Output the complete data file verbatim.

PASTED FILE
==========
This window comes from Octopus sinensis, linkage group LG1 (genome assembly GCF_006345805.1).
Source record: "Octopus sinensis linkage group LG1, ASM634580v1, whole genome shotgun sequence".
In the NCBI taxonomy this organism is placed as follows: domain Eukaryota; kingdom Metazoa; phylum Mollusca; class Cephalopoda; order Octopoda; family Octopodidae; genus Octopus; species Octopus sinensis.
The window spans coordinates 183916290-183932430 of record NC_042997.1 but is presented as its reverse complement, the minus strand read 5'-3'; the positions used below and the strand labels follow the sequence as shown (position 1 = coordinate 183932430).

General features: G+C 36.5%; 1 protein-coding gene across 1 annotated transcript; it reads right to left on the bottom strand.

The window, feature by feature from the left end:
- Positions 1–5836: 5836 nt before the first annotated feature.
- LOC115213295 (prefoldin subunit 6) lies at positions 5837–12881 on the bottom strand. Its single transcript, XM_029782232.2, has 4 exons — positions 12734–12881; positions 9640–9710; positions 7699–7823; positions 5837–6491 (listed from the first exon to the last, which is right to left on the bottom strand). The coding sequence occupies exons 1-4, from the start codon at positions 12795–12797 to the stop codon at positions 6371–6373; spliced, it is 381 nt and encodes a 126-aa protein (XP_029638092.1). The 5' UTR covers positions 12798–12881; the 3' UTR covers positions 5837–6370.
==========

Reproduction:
This window comes from Octopus sinensis, linkage group LG1 (genome assembly GCF_006345805.1).
Source record: "Octopus sinensis linkage group LG1, ASM634580v1, whole genome shotgun sequence".
In the NCBI taxonomy this organism is placed as follows: domain Eukaryota; kingdom Metazoa; phylum Mollusca; class Cephalopoda; order Octopoda; family Octopodidae; genus Octopus; species Octopus sinensis.
The window spans coordinates 183916290-183932430 of record NC_042997.1 but is presented as its reverse complement, the minus strand read 5'-3'; the positions used below and the strand labels follow the sequence as shown (position 1 = coordinate 183932430).

General features: G+C 36.5%; 1 protein-coding gene across 1 annotated transcript; it reads right to left on the bottom strand.

The window, feature by feature from the left end:
- Positions 1–5836: 5836 nt before the first annotated feature.
- LOC115213295 (prefoldin subunit 6) lies at positions 5837–12881 on the bottom strand. Its single transcript, XM_029782232.2, has 4 exons — positions 12734–12881; positions 9640–9710; positions 7699–7823; positions 5837–6491 (listed from the first exon to the last, which is right to left on the bottom strand). The coding sequence occupies exons 1-4, from the start codon at positions 12795–12797 to the stop codon at positions 6371–6373; spliced, it is 381 nt and encodes a 126-aa protein (XP_029638092.1). The 5' UTR covers positions 12798–12881; the 3' UTR covers positions 5837–6370.